Identity Statement for Professor John Kelly

  • Reference code: IE UCDA P147
  • Title: Papers of Professor John Kelly TD (1931–91)
  • Dates: 1954–89
  • Level of description: Fonds
  • Extent: 6 boxes
  • Context
  • Content and Structure
  • Conditions of Access and Use

Biographical History

John Maurice Kelly was born in Dublin on 31 August 1931. His father was the chief executive officer of the Agricultural Credit Corporation, and his mother was a civil servant. He was educated at St Conleth’s College, and later at Glenstal Abbey School. In 1949 he began his undergraduate career at UCD, and graduated with a first-class honours BA in ancient classics in 1952. After obtaining his MA, he studied Roman law at the University of Heidelberg and was awarded a doctorate. 

He was internationally known as the author of three major works on Roman law: Princeps Iudex (1957), Roman Litigation (1966) andStudies in the Civil Judicature of the Roman Republic (1976). While studying at Pembroke College, Oxford, he established his position as the foremost Irish scholar on constitutional matters with his thesis Fundamental Rights in the Irish Law and Constitution (1961). He was called to the bar in 1956 and practiced on the Leinster and Eastern circuits. 

He returned to academic life in 1961 as a fellow of Trinity College, Oxford, remaining at the college until 1965, when he was appointed professor of Roman law and jurisprudence in the faculty of law in UCD. He became dean of the faculty just two years later. While he was reorganising the teaching of law in UCD, he also revived the Irish Jurist, a journal dedicated to current and historical jurisprudence. He edited this journal from its revival in 1966 until 1973.

Having always had a great interest in politics, in 1966 Kelly became a member of the Fine Gael Party. After standing unsuccessfully in the 1969 general election, he was elected to the Seanad on the Cultural and Educational Panel later that same year. In 1973 he was elected Fine Gael TD for the Dublin South Central constituency. His first day in Dáil Éireann saw Kelly selected by newly-elected Taoiseach Liam Cosgrave to serve as his Parliamentary Secretary.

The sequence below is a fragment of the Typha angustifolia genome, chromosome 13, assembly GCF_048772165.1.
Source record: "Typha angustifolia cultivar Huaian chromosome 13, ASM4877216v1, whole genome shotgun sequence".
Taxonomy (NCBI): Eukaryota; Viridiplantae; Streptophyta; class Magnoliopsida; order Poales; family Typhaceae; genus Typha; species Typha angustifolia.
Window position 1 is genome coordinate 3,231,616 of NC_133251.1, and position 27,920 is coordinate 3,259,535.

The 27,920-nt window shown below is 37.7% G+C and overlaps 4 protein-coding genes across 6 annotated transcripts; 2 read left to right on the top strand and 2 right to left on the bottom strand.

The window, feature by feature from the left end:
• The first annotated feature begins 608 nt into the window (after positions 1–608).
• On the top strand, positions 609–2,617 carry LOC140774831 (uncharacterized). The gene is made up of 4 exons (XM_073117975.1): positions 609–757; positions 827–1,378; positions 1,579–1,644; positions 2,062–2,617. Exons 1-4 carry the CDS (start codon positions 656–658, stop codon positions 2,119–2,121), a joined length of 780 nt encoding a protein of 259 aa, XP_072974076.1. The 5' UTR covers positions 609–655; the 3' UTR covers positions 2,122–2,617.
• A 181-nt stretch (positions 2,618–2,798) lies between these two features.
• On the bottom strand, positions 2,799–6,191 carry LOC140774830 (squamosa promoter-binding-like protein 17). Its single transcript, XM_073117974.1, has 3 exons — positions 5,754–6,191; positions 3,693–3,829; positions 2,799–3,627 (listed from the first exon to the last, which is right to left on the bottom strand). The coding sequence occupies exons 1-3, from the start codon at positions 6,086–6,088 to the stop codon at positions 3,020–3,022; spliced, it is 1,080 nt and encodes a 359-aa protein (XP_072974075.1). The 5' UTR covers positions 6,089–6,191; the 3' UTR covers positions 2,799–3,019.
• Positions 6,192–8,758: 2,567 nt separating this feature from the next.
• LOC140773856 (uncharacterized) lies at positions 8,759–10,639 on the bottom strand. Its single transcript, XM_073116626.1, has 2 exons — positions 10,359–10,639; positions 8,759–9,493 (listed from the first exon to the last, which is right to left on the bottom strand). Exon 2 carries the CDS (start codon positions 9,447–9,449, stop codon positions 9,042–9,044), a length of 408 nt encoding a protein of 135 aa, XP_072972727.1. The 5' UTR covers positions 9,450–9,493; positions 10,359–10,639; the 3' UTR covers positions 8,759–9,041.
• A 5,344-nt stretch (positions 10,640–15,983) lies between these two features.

In 1977, Kelly was appointed Attorney General, succeeding Declan Costello on the latter’s appointment to the high court. He held the post for just four weeks before the Dáil was dissolved, and the 1977 general election saw Fianna Fáil return to government. Life in opposition did however allow Kelly to give more time to his academic duties, and in 1980 the first edition of The Irish Constitutionwas published. With its article-by-article commentary on the constitution, this work became the authoritative text on the subject, and remains so to this day.

Kelly was to return to a government post in 1981 when Fine Gael formed a coalition government with Labour. During this brief spell in power, Kelly served as Minister for Trade, Commerce and Tourism and as acting Minister for Foreign Affairs. This period, with his having had to shift departments and titles several times, somewhat disillusioned Kelly, and he declined to accept ministerial office when the Fine Gael-Labour coalition returned to power in December 1982. 

Kelly held his seat in 1987, but decided against contesting the 1989 general election in order to devote himself more fully to his academic work. To that end, he undertook his final major work, A Short History of Western Legal Theory (1992). He also wrote two works of fiction during his career, Matters of Honour (1964) and The Polling of the Dead (1993).

Kelly married Delphine Dudley in 1961, with whom he had three sons and two daughters. They spent the majority of their married life at their home on Ailesbury Road, Dublin.

John Kelly died in Dublin, after a short illness, on 24 January 1991, aged 59.

Archival History

This collection was deposited by Delphine Kelly, his widow, in May 1997.


Scope and Content

Legal career: major research; general legal writings; small amount of correspondence; items specifically related to Kelly’s extensive work on Irish constitutional matters.

Seanad Éireann: electoral campaign (1969); correspondence; speeches and articles written by Kelly during his term as senator; small number of political files compiled on several subjects by Kelly, and maintained in original order; media related material.

Dáil Éireann: electoral campaigns (1969–87); correspondence; speeches and articles written by Kelly during his terms as TD; small number of reports and memoranda; media related material.

Fine Gael: electoral campaign material; educational policy documents; party material on Northern Ireland; FG committees; media-related material; FG publications.

  • Access: Available by appointment to holders of a UCD Archives reader's ticket. Produced for consultation in microform.
  • Language: English, with some material in Irish and German.
  • Finding aid: Descriptive catalogue